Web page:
Group B Streptococcus (GBS) is a bacterium that colonizes the vagina and lower gastrointestinal tract in as many as one-third of all healthy reproductive age women. It is the leading cause of serious bacterial infection in newborns. Most babies contract the organism at the time of delivery, but in utero infections can occur, even in the absence of membrane rupture. Babies are at greater risk for this in the presence of heavy maternal colonization, especially when GBS urinary tract infection is present. GBS can cause septicemia, pneumonia, and meningitis. Serious neonatal infections are recognized in 8,000-12,000 babies per year in the U.S. and approximately 2,000 infants will die from their infections. It is also estimated that GBS causes at least 50,000 maternal infections of the uterus and the genitourinary tract requiring treatment as well in the postpartum period.
Far many more babies become “colonized” at delivery than ever go on to develop serious complications. The reason for this is unclear but it is probably a function of the extent of maternal colonization, the ‘quality’ of the maternal immune response to the organism (and the degree to which maternal antibody has been transferred to the fetus), and the gestational age of the baby (although serious infections can occur at any gestational age, premature babies are highly susceptible). About two-thirds of serious GBS infections are apparent at the time of delivery and 90% of babies who will develop complications do so within the first 48 hr after delivery. This is generally referred to as “early-onset” GBS infection and technically is used to define disease occurring in the first week of life. “Late-onset” disease affects another 10% of newborns, often presents as meningitis with septicemia, and rarely occurs after one month of age. Up to one-third of the survivors of GBS meningitis will develop long-term physical and/or neurological handicaps and in 1 of every 8 of these babies, the handicaps will be severe.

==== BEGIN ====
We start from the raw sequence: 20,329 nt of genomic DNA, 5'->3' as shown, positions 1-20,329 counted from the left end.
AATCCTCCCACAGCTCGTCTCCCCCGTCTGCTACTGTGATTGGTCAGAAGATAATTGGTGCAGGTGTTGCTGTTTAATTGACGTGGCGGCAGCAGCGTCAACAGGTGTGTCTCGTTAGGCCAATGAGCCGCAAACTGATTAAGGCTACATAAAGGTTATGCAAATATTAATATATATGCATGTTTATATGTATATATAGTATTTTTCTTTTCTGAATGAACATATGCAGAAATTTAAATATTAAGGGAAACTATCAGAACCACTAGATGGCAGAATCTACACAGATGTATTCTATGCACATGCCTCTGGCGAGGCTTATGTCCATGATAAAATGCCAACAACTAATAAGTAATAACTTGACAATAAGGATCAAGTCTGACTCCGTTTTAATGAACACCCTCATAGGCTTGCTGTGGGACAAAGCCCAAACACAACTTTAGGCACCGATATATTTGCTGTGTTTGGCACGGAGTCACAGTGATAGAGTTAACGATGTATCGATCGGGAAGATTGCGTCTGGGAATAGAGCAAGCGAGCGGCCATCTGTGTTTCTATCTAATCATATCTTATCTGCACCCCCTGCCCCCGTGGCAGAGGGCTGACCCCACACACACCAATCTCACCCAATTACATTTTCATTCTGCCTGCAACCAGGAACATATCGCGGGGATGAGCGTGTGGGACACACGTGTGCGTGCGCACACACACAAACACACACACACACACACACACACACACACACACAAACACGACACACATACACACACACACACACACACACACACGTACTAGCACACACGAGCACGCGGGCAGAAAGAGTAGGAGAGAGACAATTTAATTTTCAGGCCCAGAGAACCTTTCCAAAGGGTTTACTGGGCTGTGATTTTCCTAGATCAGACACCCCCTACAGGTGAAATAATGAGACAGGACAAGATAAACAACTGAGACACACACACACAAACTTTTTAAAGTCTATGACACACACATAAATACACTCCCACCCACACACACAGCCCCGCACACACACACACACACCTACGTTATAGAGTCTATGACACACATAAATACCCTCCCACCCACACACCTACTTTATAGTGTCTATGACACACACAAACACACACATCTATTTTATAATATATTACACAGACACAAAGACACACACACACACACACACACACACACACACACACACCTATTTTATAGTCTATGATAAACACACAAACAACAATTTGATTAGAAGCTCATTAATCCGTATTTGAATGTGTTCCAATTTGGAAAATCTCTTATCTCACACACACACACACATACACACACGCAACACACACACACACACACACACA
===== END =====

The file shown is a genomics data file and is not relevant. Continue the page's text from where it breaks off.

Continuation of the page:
Because of the high morbidity associated with neonatal GBS infections, the American College of Obstetricians and Gynecologists (ACOG), the American Academy of Pediatrics (AAP), and the Centers for Disease Control (CDC) endorse routine screening of all pregnant women for GBS at 35-37 weeks’ gestation, and prophylactic antibiotic treatment at the time of labor in those found to be colonized with GBS. Screening is performed by swabbing the lower vagina and rectum and culturing for the organism on ‘selective’ media. GBS may come and go, but a negative test within 5 weeks of delivery has a ‘negative predictive value’ of about 95%. This implies that only 5% of women are likely to acquire GBS between the time of screening and delivery. Interestingly, if GBS is detected at routine screening, the ‘positive predictive value’ of the bacteria actually being found at delivery is only about 87%.
The goal of prophylactic antibiotic therapy is to deliver antibiotics to the mother early enough in the course of labor that sufficient drug can be transferred across the placenta to achieve protective levels in the baby prior to birth. That means, the antibiotic selected must not only be able to kill GBS, but it must also be able to cross the placenta. Fortunately, GBS has not yet been found to have developed resistance to the antibiotic of choice, penicillin G, and this drug also readily crosses the placenta. It also has a long and proven safety record for the baby. Ideally, antibiotic therapy is begun, intravenously, at least 4 hr prior to delivery so that at least one or two doses can be administered before the baby is born.